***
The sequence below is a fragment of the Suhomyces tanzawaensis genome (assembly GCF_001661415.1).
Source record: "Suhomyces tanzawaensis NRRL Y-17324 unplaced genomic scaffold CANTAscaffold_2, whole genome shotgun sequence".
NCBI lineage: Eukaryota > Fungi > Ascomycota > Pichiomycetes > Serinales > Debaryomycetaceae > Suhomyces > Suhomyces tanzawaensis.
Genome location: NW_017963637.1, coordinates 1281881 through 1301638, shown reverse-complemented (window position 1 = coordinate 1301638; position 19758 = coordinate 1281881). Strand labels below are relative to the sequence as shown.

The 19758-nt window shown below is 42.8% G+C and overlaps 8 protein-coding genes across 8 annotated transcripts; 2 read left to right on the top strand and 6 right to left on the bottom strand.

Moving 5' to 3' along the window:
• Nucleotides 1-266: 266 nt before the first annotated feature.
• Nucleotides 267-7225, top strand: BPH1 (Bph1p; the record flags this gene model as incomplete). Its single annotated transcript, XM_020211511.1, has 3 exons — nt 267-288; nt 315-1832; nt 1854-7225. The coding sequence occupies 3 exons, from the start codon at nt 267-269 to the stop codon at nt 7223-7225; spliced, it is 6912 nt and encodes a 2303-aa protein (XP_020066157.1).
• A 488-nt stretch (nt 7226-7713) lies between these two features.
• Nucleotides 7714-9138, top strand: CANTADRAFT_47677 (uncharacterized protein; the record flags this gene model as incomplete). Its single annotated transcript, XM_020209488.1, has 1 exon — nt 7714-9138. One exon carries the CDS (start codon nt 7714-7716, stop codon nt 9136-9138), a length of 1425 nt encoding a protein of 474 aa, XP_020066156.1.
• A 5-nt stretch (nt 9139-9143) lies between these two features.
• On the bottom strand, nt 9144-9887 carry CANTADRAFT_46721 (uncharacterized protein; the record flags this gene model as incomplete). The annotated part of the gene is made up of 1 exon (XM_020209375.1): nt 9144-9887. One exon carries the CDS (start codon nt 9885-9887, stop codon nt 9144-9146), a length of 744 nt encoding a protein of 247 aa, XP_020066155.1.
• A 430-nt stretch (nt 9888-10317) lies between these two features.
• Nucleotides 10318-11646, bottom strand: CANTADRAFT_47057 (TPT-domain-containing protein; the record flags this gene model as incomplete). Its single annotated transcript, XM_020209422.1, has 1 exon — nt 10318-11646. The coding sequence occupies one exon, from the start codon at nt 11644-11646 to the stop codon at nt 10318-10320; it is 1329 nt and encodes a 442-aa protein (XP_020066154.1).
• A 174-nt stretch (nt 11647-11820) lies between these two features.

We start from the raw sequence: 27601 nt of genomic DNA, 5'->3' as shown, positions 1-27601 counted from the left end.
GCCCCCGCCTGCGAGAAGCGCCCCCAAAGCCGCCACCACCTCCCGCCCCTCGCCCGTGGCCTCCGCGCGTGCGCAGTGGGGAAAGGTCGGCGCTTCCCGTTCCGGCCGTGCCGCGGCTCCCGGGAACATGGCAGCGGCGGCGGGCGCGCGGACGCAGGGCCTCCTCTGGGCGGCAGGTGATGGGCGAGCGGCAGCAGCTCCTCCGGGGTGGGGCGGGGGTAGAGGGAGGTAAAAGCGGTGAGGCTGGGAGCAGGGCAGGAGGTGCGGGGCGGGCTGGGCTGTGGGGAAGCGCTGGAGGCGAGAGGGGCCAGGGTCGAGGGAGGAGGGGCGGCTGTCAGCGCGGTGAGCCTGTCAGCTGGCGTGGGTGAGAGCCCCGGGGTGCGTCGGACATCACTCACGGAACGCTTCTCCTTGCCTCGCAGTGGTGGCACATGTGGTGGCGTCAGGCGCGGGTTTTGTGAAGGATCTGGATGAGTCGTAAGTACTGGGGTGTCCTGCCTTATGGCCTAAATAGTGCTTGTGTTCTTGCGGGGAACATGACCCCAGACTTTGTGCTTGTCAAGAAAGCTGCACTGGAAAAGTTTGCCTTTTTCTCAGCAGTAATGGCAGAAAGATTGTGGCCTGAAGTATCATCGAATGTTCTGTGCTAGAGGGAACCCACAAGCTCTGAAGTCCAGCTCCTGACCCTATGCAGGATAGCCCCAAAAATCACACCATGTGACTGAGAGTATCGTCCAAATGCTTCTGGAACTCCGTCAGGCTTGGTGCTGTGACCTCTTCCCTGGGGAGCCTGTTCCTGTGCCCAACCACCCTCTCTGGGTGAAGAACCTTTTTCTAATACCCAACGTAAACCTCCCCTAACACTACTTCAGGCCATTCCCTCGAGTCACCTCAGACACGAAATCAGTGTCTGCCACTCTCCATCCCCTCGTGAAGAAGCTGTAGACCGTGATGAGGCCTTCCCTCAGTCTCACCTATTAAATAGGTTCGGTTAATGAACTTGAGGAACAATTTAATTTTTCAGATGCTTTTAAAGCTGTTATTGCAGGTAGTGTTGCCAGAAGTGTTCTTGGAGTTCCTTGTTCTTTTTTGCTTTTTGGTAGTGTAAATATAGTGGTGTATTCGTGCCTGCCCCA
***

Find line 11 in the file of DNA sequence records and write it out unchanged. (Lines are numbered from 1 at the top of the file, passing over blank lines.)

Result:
• A 5-nt stretch (nt 9139-9143) lies between these two features.